The selection of TFN and SOM230 among alternative agents in their respective drug classes was determined based on their overall projected efficacy, accessibility, and clinical utility [6,24,39,46]. TFN along with its parent drug leflunomide (LFN), have both been approved by the Food and Drug Administration, and are known to be safe in humans [6]. LFN upon administration in humans is nearly completely converted to its active metabolite TFN through first pass metabolism [47,48]. We have demonstrated that both TFN and LFN individually exert the same anti-cancer properties in carcinoid cell lines while activating the Raf-1 pathway. These drugs have already been used widely as immunomodulatory drugs, and so their pharmacokinetics, bioavailability, and therapeutic window are already well understood. Plasma concentrations of TFN in human rheumatoid arthritis patients receiving oral LFN doses of more than 200 µM are comparable to the doses administered to carcinoid-bearing mouse models that responded to therapy [6,49].

Given our findings, combination therapy with SOM230 and the Raf-1-activating agent TFN presents a promising option for reducing carcinoid tumor growth and syndrome symptomatology. Because a commensurate therapeutic effect can be achieved at lower doses of both drugs when administered simultaneously, compared to doses for either drug administered alone, combination therapy may be a valuable option for refractory patients or for those who respond poorly to higher toxicity levels at higher doses. We conclude that combination therapy with SOM230 and TFN is worth further investigation in a phase II clinical trial.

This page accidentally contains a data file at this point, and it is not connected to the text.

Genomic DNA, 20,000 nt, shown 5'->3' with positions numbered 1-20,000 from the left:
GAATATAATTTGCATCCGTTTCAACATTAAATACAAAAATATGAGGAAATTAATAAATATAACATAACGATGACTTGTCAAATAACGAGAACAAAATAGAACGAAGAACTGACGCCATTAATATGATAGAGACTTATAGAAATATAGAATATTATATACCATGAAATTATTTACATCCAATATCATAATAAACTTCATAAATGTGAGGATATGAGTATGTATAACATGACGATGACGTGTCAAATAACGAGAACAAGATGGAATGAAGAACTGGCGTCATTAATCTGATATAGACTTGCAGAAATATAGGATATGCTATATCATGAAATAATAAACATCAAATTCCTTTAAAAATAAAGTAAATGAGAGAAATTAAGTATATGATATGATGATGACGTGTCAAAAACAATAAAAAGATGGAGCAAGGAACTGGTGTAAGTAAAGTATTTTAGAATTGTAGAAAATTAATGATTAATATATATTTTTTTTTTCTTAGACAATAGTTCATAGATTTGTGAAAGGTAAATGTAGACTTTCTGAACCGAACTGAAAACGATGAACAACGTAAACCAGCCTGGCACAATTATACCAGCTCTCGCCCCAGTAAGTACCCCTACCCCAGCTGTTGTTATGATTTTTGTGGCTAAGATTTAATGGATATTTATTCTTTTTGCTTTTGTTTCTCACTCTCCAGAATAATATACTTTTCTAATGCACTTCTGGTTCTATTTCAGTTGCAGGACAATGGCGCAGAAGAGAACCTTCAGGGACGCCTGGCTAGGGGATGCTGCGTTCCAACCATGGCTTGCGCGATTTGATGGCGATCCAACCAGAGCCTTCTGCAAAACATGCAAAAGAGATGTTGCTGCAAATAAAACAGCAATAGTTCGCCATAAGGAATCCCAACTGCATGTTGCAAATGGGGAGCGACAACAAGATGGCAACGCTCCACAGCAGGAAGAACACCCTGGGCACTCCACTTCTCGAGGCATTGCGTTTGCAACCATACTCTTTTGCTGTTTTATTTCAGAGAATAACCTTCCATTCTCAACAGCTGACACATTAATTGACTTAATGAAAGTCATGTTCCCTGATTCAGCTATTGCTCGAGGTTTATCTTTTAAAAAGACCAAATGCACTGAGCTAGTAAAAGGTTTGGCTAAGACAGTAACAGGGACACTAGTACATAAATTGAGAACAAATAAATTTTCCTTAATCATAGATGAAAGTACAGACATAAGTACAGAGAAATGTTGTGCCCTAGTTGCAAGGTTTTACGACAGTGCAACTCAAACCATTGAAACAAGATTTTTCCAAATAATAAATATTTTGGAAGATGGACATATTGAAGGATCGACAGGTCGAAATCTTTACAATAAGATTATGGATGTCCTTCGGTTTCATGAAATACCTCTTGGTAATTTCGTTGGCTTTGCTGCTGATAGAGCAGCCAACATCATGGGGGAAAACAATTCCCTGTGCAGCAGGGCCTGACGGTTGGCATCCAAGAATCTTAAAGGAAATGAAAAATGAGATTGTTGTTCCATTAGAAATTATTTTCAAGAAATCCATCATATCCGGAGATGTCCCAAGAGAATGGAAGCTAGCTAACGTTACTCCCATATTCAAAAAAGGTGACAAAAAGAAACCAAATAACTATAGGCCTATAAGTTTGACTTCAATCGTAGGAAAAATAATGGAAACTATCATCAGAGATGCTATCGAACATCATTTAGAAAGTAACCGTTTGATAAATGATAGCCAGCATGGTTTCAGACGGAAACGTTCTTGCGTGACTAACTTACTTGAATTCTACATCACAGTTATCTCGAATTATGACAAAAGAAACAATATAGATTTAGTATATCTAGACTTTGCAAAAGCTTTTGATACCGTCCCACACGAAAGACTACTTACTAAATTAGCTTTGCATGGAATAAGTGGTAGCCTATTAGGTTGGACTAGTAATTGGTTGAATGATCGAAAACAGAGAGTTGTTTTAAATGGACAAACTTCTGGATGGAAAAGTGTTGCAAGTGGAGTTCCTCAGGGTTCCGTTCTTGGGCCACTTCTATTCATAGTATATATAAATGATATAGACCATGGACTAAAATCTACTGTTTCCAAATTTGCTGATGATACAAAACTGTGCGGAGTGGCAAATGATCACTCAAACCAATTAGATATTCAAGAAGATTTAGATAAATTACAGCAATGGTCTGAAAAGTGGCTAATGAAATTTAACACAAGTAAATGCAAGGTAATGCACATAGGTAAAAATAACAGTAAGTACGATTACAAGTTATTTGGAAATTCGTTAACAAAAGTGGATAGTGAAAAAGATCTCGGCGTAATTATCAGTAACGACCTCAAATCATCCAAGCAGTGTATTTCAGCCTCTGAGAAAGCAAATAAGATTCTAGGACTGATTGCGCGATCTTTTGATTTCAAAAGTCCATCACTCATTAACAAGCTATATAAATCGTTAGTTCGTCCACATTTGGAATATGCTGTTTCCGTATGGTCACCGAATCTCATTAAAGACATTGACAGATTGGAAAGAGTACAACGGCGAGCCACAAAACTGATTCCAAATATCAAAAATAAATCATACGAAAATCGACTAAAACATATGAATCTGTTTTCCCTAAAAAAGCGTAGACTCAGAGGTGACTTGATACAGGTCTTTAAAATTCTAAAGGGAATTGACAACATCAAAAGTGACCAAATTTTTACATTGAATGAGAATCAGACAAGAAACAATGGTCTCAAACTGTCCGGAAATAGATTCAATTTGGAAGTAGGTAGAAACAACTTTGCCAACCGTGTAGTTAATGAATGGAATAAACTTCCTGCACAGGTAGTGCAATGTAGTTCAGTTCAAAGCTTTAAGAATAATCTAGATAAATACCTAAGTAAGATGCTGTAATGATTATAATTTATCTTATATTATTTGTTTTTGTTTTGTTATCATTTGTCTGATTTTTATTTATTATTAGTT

goto top of outline Acknowledgements

This research was supported under the Howard Hughes Medical Institute Medical Fellowship Program (Y.S.), NIH grant R01 CA121115 (H.C.), the American Cancer Society Research Scholars Grant (H.C.), American Cancer Society MEN2 Professorship (H.C.), and NIH grant R03 CA155691 (M.K.). This research was also supported in part by grant P30 CA014520 from the National Cancer Institute. A special thanks to Novartis for supplying pasireotide.

 

goto top of outline Disclosure Statement

No potential conflicts of interest were disclosed.


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 goto top of outline Author Contacts

Muthusamy Kunnimalaiyaan
5131 Wisconsin Institutes for Medical Research
1111 Highland Ave.
Madison, WI 53705 (USA)
Tel. +1 608 262 7441, E-Mail kunni@surgery.wisc.edu


 goto top of outline Article Information

Received: January 31, 2012
Accepted after revision: July 9, 2012
Published online: September 4, 2012
Number of Print Pages : 10
Number of Figures : 4, Number of Tables : 0, Number of References : 49


 goto top of outline Publication Details

Neuroendocrinology (International Journal for Basic and Clinical Studies on Neuroendocrine Relationships)

Vol. 97, No. 2, Year 2013 (Cover Date: March 2013)

Journal Editor: Millar R.P. (Edinburgh)
ISSN: 0028-3835 (Print), eISSN: 1423-0194 (Online)

For additional information: http://www.karger.com/NEN